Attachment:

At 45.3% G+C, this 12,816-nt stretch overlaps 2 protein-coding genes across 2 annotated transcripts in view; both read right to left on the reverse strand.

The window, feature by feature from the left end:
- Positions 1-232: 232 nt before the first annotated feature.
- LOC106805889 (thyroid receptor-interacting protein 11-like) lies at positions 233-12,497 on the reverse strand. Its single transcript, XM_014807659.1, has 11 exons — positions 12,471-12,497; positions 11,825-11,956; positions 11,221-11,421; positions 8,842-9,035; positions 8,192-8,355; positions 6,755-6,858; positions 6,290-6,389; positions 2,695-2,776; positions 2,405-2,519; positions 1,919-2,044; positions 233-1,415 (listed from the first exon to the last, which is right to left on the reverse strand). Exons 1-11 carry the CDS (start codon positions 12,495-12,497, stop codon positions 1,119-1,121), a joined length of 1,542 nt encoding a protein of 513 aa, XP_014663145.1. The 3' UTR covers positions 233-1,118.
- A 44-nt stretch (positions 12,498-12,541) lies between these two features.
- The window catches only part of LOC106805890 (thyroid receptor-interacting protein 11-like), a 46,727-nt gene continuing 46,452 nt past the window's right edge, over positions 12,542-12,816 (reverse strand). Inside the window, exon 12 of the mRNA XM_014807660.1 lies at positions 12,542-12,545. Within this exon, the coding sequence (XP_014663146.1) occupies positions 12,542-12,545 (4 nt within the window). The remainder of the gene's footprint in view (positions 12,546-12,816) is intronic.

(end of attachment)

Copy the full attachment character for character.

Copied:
At 45.3% G+C, this 12,816-nt stretch overlaps 2 protein-coding genes across 2 annotated transcripts in view; both read right to left on the reverse strand.

The window, feature by feature from the left end:
- Positions 1-232: 232 nt before the first annotated feature.
- LOC106805889 (thyroid receptor-interacting protein 11-like) lies at positions 233-12,497 on the reverse strand. Its single transcript, XM_014807659.1, has 11 exons — positions 12,471-12,497; positions 11,825-11,956; positions 11,221-11,421; positions 8,842-9,035; positions 8,192-8,355; positions 6,755-6,858; positions 6,290-6,389; positions 2,695-2,776; positions 2,405-2,519; positions 1,919-2,044; positions 233-1,415 (listed from the first exon to the last, which is right to left on the reverse strand). Exons 1-11 carry the CDS (start codon positions 12,495-12,497, stop codon positions 1,119-1,121), a joined length of 1,542 nt encoding a protein of 513 aa, XP_014663145.1. The 3' UTR covers positions 233-1,118.
- A 44-nt stretch (positions 12,498-12,541) lies between these two features.
- The window catches only part of LOC106805890 (thyroid receptor-interacting protein 11-like), a 46,727-nt gene continuing 46,452 nt past the window's right edge, over positions 12,542-12,816 (reverse strand). Inside the window, exon 12 of the mRNA XM_014807660.1 lies at positions 12,542-12,545. Within this exon, the coding sequence (XP_014663146.1) occupies positions 12,542-12,545 (4 nt within the window). The remainder of the gene's footprint in view (positions 12,546-12,816) is intronic.